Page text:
Self-Care for Teenagers with ADHD
There’s a reason why there are “self-care” posts everywhere you look on social media and self-care for teenagers with ADHD is equally important.
There’s a market for coaches who teach the self care – ADHD version because, unfortunately, we parents of ADHD teens don’t know how to practice it ourselves.
What do I mean by self-care?
When I talk about practicing self-care, I mean using coping skills that help get you through times of stress and overwhelm without completely falling apart.
Maybe you’ve mastered your self-care routine, but your teen struggles to stay on top of everything and withdraws when stress is high.
Well, summer is the perfect time to start sharing those skills even if you’re not sure where to start.
But self-care for teenagers with ADHD, like most other things, doesn’t look exactly like you think it should.
How to talk to my teen
Teens in general have heaping piles of stress on them from school expectations, home expectations, social expectations, etc. And even though summer is in full swing, some of them won’t have a totally chill summer break to reset their anxiety before the fall.
So what can we do?
- Start with yourself.
- Give them permission
- Legitimize their stress
First of all, if you don’t have any coping strategies as an adult, I would start there. Do you muscle through your anxiety, or do you model self-care in front of your kids?
Find the thing that helps you cope when you have a lot on your plate and practice it in front of your teens so they know what a healthy response to stress is.
If you need to take a spa day or get in a really great work-out or a walk to relieve stress, get your teen involved. Let them know why you’re kicking back for the day.
Second, give them permission to take a break too.
Give them permission to remove an activity from their schedule if it feels like too much over the summer. (Give yourself permission to! An overloaded schedule is so 2019.) You remember what it was like to be a teen. There’s nothing like a footloose and fancy free summer to relieve stress.
I might not be popular when I say this, but I give our sons a ton of time to do nothing over the summer. I have a short list of things they need to do every day like exercise, read a book, do some research on a topic that interests them. But it’s their responsibility to decide when and how they are going to do it.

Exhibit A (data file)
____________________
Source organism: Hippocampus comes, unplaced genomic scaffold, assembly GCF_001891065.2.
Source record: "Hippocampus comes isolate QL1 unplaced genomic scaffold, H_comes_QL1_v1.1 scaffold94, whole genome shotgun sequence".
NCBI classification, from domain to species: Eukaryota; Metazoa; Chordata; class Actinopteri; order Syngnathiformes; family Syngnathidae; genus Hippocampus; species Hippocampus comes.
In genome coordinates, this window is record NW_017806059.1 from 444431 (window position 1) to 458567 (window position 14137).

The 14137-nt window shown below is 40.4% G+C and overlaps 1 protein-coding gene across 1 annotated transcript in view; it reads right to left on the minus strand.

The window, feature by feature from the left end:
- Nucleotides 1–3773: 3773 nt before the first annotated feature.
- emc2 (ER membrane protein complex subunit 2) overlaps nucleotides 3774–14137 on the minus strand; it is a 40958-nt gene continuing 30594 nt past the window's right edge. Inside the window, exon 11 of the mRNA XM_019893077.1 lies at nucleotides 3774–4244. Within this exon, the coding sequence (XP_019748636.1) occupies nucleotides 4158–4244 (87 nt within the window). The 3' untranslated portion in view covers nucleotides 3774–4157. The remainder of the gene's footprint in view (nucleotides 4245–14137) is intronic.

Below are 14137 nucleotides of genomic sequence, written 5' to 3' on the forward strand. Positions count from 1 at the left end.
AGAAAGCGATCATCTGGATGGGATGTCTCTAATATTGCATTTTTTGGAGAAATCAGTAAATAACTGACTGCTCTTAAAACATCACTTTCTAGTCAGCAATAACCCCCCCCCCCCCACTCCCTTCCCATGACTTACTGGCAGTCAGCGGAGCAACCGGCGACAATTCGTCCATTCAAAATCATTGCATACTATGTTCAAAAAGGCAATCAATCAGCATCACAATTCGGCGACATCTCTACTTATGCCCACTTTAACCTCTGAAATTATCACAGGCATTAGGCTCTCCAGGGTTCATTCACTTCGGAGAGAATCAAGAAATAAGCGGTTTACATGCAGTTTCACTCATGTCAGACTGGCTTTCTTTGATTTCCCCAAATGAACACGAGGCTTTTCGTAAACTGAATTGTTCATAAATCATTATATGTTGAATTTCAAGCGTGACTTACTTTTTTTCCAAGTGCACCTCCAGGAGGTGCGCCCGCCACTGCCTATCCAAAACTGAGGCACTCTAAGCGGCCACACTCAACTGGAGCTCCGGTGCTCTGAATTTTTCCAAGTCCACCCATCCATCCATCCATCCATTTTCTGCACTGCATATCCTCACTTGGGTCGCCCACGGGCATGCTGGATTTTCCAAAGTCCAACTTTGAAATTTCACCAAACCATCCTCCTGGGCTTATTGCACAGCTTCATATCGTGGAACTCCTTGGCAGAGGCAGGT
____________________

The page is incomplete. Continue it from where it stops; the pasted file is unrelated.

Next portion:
For myself, to keep my summer light and relaxing, I plan on coaching only one day a week and doing a lot of things together as a family.
Just remember, our teens have been doing their work for more than 10 hours a day and they need a break. It’s okay to let them kick back and do nothing.
And finally, legitimize their stress and help your teens find the coping mechanisms that work best for them when they are in an anxious state, depressed, or need to decompress.
Check out this mom’s guide to self-care with adult ADHD. It’s helpful for the neurotypical mom too.
The best way to avoid having an ADHD meltdown teenager is to give them the gift of coping skills.
I help my teen clients uncover coping skills like…
Having their pets around them
Watercoloring or other art forms
Listing to podcasts, Google music, playlists
Going for walks, exercising
Being alone in their room listening to music with their headphones on
Everybody needs to figure out how to let go of those emotions that surface with stress so it doesn’t manifest as something even more serious.
Legitimize their stress. Let them know it’s okay to feel like they need a break, and it’s okay to ask for a break when they need it.
You can help them learn to self-soothe by giving them the space they need to try it out and being supportive of their process.
And maybe you’ll even learn some things about your own self-care routine along the way.
ADHD Coach Near Me
For more teenage ADHD tips over the summer, be sure to jump in the Facebook group and click through the guides section for in depth videos on teenage ADHD.
And don’t forget to take some time off and just relax this summer! We can get back at it in the Fall.